The couple wrestles with the decision to sell their property near Lake Placid, New York, amidst the loss of their daughter. They must also deal with Elise’s quest for excellence, the appearance of Matt’s first love, revelations of Matt’s grandfather’s questionable practices, and the reappearance of Elise’s mercurial father.

It is no surprise that the rights to the tale have already been claimed for a TV mini-series.

The ending could go in multiple directions. Part of me says Cohen should have written a Great Expectations, with two different endings and let the reader decide. But, short of that, it is hard to find fault with this extremely satisfying novel.

Highly recommended.

Dave Moyer

This novel was released on June 4, 2019. A review copy was received from the publisher.

Tish Cohen’s excellent debut novel was The Truth About Delilah Blue (2010).

Dave Moyer is a public school superintendent in Illinois, and is the author of Life and Life Only: A Novel about baseball, Bob Dylan, and love.

Advance praise for The Summer We Lost Her (click on the image to see a larger version):

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Any Major Dude Will Tell You

Major Dudes: A Steely Dan Compendium, edited by Barney Hoskyns (Overlook, $27.95, 352 pages)

“We both liked recording studios. As much as anything else, it was just the coolest place to be on a hot afternoon.” Walter Becker

“We grew up with a certain natural ironic stance that later became the norm in society.” Donald Fagen

major dudes

The enigmatic band Steely Dan has been popular – and mysterious, since the 1970s. Major Dudes: A Steely Dan Compendium demythologizes the group while at the same time adding a new layer of mystery.  Editor Barney Hoskyns has compiled a collection of previously published articles, interviews, and record reviews about the work of Donald Fagen and the late Walter Becker – both as Steely Dan and as solo recording artists.

It’s made clear in these pieces that Fagen and Becker viewed themselves as clever hipsters; ones who were far too cool for the college they attended, Bard – “One of your basic beatnik colleges.”  In a sense, Steely Dan’s lyrics and music moved the ball forward in the genre of being cool.  In the process, they were among the progenitors of progressive album rock and smooth jazz.

In Major Dudes, Fagen and Becker come off as quite likeable.  However, they were always in character in the same manner as Bob Dylan is.  One is never going to fully understand what made them tick.  Their goal, perhaps, was to simply produce popular but uniquely intelligent music.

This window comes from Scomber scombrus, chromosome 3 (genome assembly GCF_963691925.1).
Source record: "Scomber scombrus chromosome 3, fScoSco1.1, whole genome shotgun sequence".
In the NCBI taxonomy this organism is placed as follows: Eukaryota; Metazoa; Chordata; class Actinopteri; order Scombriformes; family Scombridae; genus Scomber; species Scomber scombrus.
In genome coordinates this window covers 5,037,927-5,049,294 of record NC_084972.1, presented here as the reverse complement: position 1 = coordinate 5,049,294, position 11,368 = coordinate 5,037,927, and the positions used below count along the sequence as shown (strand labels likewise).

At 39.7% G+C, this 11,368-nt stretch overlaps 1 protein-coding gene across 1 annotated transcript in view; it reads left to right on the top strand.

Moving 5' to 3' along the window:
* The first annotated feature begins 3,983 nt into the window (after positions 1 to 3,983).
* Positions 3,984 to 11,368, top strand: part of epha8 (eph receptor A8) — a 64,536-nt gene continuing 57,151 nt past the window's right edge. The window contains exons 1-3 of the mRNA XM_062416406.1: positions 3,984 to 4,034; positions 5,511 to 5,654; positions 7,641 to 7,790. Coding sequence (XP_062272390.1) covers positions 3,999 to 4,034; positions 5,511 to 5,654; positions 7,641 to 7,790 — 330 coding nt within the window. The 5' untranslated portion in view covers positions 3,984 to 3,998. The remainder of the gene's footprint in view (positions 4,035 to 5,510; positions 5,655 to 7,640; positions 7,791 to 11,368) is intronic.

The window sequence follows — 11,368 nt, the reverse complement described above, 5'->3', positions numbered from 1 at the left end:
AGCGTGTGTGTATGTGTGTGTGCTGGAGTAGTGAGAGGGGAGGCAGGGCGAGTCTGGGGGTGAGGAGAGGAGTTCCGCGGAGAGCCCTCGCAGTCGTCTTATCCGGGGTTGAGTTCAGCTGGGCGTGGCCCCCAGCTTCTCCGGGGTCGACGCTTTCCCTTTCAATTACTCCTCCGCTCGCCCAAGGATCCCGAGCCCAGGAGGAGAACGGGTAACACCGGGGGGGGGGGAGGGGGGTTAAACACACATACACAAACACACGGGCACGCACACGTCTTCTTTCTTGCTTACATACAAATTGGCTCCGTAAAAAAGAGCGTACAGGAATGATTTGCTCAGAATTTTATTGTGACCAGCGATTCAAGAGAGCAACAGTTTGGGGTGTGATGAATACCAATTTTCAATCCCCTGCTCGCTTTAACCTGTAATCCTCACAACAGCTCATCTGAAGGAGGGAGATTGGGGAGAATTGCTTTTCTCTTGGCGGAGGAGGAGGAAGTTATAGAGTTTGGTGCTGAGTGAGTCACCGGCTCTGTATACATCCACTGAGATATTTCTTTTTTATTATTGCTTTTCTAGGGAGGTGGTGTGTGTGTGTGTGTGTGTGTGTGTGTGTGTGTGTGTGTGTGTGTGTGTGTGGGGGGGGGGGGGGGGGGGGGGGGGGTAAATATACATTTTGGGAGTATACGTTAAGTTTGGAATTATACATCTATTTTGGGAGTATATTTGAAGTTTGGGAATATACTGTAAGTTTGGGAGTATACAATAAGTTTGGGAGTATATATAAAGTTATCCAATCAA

This compendium could have been better edited by Hoskyns.  It’s quite repetitive. But for fans of The Dan, it’s close to essential reading.

Well recommended.

Joseph Arellano

A review copy was provided by the publisher.  This book will be released on June 5, 2018.

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Twentieth Century Fox

trouble-with-lexie-2

The Trouble with Lexie: A Novel by Jessica Anya Blau (Harper Perennial, $14.99, 336 pages)

We are launched into Lexie’s suddenly unhinged life at a scandalous moment, as she is discovered in the worst possible condition, in the most unthinkable place at precisely the wrong time. This contemporary, hilarious fourth novel from Jessica Anya Blau is addicting and fast-paced. After the ignominious opening scene, the story jumps back in time, where we learn Lexie’s history through artfully constructed scenes.

Lexie James is an alluring 33-year-old Health and Human Sexuality teacher at a prestigious U.S. private boarding school on the east coast. She has made something of herself, coming from a working class single mom and absentee father in California, to now being employed by the Ruxton Academy and engaged to marry a refined man. We admire her, all the while knowing that a train wreck of poor choices awaits.

Suspense builds. There are massive deceptions, forbidden fruits, and vivid characters, such as the ancient, potty-mouthed Dot. The metaphors are brilliant (“Lexie felt the pain so intensely she could almost see it as a physical thing: a vibrating sheet of silvery magneta that clanged against her cold skin like cold aluminum.”), the philosophy sweetly dispensed (“Yes. Love the people you love, be open to love, be good and do good.”), the similes memorable (“The sadness inside Lexie ran like a wash cycle: circling, swirling, rotating, swishing. It came straight out of her mouth, eyes, and nose, everything wet and running.”) and the wisdom simply put (“Maybe anxiety showed up only when your body needed to tell you something you hadn’t yet faced.”). The outcome proves Dot’s cautionary advice to Lexie: “…remember that the only life worth living is the one where there’s been numerous f*ckups.”

Well done, Ms. Blau!

Highly recommended.

Jennifer Dwight

A review copy was received from the publisher.

This book was released on June 28, 2016.

Jennifer Dwight is the author of The Tolling of Mercedes Bell: A Novel (She Writes Press).

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The Last Thing on My Mind

The Silent Wife: A Novel by A. S. A. Harrison (Penguin, $16.00, 326 pages)

The Silent Wife (nook book)

Wow. This is likely to be the reaction of most readers after completing the novel, The Silent Wife, by the late author A. S. A. Harrison. The taut, prickly, engaging story centers on counselor Jodi and building contractor Todd, involved in a common law marriage for over twenty years. Jodi is finally content, living in a beautiful apartment overlooking Chicago’s Lake Shore Drive. Then she learns that Todd is about to leave her to marry his best friend’s daughter.